Navy ROTC commander retires after 31 years

Capt. Richard Dick, the first Navy ROTC commanding officer at USF, officially retired Wednesday after completing 31 years of service with the with the Navy. A ceremony was held in the Lifsey House, where he was presented with Legion of Merit Award for his outstanding achievement.

At the service, he also received a certificate from the president of the United States, a certificate of appreciation from Gov. Jeb Bush, and a plaque from the NROTC unit at USF.

The Navy established the USF unit of the Naval Reserve Officer Training Corps in 2002 and selected Dick to be the first professor of the naval science program. He had served as a professor of naval science at the University of South Carolina prior to his arrival at USF.

Dick joined the Navy in 1968 as a sailor and was selected to go to the Naval Academy Preparatory School, where he graduated in 1973.

In addition to his respected rank as Captain, his accomplishments include service as an aviator with the Navy and overseeing several squadrons. His awards include the Defense Joint Meritorious Service Medal, Navy Commendation Medals and Navy Achievement Medals. Dick also holds a master’s degree in marine affairs from the University of Rhode Island and a master’s degree in national security affairs from the Naval War College in Newport, R.I.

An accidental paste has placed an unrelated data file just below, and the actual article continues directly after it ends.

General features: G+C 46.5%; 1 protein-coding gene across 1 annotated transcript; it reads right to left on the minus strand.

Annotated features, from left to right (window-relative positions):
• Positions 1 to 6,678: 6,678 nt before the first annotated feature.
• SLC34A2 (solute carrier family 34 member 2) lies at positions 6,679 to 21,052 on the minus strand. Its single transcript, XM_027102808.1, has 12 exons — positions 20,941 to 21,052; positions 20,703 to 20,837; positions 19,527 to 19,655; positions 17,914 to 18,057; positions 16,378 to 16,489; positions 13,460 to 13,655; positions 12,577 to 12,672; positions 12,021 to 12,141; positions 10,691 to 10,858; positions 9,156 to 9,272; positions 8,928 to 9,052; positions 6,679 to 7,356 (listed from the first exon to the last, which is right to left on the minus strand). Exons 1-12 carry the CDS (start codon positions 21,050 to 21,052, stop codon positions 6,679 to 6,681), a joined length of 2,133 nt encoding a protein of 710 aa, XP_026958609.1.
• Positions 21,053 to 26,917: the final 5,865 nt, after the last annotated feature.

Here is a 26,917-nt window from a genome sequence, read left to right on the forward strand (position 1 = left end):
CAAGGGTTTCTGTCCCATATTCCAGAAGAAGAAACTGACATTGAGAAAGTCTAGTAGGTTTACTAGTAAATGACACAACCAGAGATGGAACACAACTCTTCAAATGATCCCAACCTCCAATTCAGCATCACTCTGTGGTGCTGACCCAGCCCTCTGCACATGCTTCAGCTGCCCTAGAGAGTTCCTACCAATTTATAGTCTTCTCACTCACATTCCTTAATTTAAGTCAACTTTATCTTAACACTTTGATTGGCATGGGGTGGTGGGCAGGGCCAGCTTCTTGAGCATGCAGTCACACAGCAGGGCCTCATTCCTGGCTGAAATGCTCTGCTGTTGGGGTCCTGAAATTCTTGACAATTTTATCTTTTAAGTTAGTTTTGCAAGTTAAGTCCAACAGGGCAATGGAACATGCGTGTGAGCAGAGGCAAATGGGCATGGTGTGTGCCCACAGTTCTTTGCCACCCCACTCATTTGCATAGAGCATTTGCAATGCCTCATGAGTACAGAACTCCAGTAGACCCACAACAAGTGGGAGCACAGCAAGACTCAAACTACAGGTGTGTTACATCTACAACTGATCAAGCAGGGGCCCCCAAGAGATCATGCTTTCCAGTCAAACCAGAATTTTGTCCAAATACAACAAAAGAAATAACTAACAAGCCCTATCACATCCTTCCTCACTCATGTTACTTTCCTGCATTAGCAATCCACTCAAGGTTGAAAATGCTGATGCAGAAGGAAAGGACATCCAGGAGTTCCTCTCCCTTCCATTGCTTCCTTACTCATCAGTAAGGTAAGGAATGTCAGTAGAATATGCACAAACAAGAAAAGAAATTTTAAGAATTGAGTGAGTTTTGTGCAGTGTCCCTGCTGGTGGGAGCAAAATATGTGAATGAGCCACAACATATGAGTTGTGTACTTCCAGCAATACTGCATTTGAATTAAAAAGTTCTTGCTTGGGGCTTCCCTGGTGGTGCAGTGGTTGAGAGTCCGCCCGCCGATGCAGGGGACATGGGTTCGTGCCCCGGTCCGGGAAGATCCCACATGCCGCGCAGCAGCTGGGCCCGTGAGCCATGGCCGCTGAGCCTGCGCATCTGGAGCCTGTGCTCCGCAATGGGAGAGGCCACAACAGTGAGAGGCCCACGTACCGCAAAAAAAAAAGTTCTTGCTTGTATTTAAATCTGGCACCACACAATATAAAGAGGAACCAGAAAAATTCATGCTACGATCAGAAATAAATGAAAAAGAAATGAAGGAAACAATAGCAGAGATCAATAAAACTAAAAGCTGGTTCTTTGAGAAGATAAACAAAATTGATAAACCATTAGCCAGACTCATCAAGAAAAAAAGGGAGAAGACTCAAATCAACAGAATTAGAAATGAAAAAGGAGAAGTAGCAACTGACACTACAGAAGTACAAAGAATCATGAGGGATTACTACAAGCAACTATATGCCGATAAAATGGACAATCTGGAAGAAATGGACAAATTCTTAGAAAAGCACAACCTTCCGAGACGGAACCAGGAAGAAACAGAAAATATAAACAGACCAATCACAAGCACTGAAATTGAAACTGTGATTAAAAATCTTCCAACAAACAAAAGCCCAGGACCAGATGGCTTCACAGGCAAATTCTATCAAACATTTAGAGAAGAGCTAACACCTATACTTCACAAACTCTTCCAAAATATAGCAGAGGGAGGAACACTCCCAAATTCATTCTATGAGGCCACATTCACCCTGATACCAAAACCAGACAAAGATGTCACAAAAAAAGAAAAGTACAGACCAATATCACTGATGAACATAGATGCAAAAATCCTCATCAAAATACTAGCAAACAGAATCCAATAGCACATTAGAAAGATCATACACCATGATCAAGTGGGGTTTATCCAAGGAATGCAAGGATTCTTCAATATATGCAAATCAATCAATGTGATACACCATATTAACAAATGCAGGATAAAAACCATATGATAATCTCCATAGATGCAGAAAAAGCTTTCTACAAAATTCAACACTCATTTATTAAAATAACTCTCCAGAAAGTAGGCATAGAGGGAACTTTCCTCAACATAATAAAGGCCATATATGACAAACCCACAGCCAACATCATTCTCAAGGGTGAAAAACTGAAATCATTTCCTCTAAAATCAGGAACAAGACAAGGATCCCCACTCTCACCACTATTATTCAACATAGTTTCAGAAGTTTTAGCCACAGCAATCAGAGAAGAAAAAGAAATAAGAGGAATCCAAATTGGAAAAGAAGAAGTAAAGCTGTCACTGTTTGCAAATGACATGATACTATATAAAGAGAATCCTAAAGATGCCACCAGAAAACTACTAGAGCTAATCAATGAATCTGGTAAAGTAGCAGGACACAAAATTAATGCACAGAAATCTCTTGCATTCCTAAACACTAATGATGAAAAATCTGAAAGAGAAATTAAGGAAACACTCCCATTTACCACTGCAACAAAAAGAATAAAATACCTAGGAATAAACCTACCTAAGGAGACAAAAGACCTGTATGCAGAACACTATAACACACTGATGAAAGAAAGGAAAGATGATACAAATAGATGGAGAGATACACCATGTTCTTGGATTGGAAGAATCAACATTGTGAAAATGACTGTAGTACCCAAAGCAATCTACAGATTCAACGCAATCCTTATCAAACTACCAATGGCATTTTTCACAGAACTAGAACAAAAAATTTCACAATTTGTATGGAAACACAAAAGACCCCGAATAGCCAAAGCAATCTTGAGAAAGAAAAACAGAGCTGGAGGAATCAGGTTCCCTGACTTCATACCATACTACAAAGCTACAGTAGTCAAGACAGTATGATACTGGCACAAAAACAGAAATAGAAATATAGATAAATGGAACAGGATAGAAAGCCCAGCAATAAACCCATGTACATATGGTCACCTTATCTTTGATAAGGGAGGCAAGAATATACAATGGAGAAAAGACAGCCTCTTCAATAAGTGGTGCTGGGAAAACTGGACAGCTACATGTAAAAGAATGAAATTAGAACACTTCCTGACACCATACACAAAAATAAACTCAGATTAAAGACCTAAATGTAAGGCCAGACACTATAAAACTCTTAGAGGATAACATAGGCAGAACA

Dick said his time at USF allowed him to appreciate the significance of traditions in the armed forces, and the ways in which those traditions help build bonds.

“One of the greatest things that I learned here was that we do build our traditions and, you know, we try to build them on our core values of honor, courage, commitment and excellence,” he said. “It gave us an opportunity to build something from ground zero and start our own traditions.”

After retirement, Dick hopes to continue teaching, he said.

“I like working with the young kids who are enthusiastic. I might look for something in the field of education, more than likely,” he said.

Lt. Hank Allen, an assistant professor of naval science, who worked under Dick, said the captain handled the groundwork and initial recruiting for the NROTC program at USF. He added that Dick brought in 20 midshipmen during his first semester at the university.

“He’s definitely a very likable guy,” Allen said. “He’s got a lot of experience, tells us a lot of sea stories and pretty much gives it to us straight on what we can expect when we’re out there in the fleet as department heads. And for the midshipmen, (he) gives them a very clear perspective on what their career path will be when they become naval officers and Marine Corps officers.”